While it’s true that almost everybody at some point in their lives uses these expressions, that’s not an excuse for your characters to use them. Remember, characters are not people. This brings us to our next point.


Mimicking Real Conversations

In writing classes, you are taught to go out and listen to people talk – to record their conversations on busses and in coffee houses, to transcribe and to study them… While it’s useful to know how people sound in real conversations, it’s important that you don’t mimic them too closely. Here is something that could very well be an actual conversation.


“Hey. How are you feeling?”

“Better. I still have a bit of a cough but my lungs feel clearer now – and I actually slept a bit last night, so that’s good.”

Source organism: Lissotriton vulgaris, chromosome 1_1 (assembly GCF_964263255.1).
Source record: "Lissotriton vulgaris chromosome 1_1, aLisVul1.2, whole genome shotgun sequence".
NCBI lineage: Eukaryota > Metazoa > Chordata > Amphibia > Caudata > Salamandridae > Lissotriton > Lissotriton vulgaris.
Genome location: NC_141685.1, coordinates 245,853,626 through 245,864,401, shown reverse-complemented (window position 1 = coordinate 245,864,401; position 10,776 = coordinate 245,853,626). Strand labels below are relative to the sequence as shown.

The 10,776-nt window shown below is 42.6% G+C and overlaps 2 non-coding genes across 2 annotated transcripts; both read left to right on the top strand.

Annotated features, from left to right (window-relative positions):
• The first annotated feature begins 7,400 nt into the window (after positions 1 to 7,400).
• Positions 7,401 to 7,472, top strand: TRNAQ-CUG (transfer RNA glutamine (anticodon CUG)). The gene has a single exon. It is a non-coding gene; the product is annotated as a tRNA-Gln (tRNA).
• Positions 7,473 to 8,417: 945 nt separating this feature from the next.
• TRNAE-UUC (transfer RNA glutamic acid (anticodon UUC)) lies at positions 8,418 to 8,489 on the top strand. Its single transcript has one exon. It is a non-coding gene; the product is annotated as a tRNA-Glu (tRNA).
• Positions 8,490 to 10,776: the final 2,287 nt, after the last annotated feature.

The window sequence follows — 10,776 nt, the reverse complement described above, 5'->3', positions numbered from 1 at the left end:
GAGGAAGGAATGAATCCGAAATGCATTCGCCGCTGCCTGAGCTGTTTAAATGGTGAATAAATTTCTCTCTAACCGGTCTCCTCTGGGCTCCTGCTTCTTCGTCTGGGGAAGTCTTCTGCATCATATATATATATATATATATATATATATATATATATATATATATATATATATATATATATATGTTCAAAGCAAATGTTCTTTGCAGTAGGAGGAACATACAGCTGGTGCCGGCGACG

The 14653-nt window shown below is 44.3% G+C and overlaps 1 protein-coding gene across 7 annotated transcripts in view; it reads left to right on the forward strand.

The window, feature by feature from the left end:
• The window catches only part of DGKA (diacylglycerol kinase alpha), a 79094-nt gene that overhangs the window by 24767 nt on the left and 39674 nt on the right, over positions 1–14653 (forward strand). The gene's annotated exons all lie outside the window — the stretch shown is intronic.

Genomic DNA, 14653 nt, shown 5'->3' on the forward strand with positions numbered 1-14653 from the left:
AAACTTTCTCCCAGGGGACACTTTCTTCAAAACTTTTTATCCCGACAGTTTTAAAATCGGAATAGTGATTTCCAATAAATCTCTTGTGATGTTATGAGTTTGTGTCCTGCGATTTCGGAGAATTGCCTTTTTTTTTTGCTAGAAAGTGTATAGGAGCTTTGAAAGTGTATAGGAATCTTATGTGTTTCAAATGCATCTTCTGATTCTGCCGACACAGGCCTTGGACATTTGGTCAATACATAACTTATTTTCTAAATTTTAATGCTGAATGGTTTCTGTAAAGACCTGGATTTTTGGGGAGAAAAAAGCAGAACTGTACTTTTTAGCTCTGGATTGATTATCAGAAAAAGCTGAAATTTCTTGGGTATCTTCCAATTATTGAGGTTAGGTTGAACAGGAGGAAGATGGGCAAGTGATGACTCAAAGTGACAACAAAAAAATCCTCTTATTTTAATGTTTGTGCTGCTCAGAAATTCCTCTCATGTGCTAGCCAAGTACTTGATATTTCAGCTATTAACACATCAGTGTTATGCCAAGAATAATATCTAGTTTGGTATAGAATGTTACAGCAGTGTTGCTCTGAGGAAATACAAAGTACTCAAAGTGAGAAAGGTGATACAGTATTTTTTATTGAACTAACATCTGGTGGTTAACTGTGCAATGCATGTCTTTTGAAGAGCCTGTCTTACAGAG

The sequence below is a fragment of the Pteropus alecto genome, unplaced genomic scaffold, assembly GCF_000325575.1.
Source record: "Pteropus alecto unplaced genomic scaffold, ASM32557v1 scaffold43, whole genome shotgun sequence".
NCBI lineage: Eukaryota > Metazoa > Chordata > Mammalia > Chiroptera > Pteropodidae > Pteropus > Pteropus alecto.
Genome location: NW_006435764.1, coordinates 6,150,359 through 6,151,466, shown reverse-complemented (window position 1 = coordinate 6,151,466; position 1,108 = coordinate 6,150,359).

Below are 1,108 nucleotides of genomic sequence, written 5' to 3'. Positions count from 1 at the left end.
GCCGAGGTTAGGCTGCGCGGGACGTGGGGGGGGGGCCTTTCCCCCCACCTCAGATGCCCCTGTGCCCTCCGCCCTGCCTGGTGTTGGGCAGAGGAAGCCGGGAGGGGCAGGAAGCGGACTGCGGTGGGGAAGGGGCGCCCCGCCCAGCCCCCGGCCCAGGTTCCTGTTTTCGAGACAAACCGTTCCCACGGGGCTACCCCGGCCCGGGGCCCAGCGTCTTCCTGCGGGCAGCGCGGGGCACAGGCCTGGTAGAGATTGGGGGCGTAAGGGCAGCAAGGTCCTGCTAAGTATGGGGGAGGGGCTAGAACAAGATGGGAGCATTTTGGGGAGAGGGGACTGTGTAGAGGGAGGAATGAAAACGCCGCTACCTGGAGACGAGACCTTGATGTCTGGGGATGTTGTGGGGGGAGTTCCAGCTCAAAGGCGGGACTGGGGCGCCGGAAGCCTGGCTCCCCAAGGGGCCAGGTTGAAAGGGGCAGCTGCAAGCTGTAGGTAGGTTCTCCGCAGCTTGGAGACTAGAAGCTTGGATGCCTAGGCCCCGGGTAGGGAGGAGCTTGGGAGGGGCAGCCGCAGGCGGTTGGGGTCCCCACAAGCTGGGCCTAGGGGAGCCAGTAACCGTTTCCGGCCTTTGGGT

“Yeah, that’s great… Did you see that game last night?”

“No, I didn’t catch it. Was it good?”

“It was pretty solid. I mean X can’t throw worth anything, but the rest of the team carried him.”

“What was the score?”

“24 to 21, XYZ TEAM.”

Et cetera… et cetera…

This conversation could go on for twenty pages before anybody actually said anything worth hearing. You simply don’t have that kind of time. Certain mannerisms can be mimicked, but the flow of the conversation, and the importance of each individual line of dialogue has to be intensified in order for a story to work – and don’t listen to anybody who tells you differently!


Allowing Characters To Tell Us Their Emotions

The most common way that authors try to get out emotion in dialogue is by having a character comment on another character’s emotion: “Why do you look so sad?”/”Don’t raise your voice at me. I had nothing to do with it!” This kind of pandering to the reader (the audience) isn’t needed. If your dialogue contains enough emotion, it will come out. If a character says, “If you take one step out of that door we’re finished!”, it can be assumed that the character is angry. You don’t even need “she yelled” at the end of it to make it work (and in fact, it might be better without it.)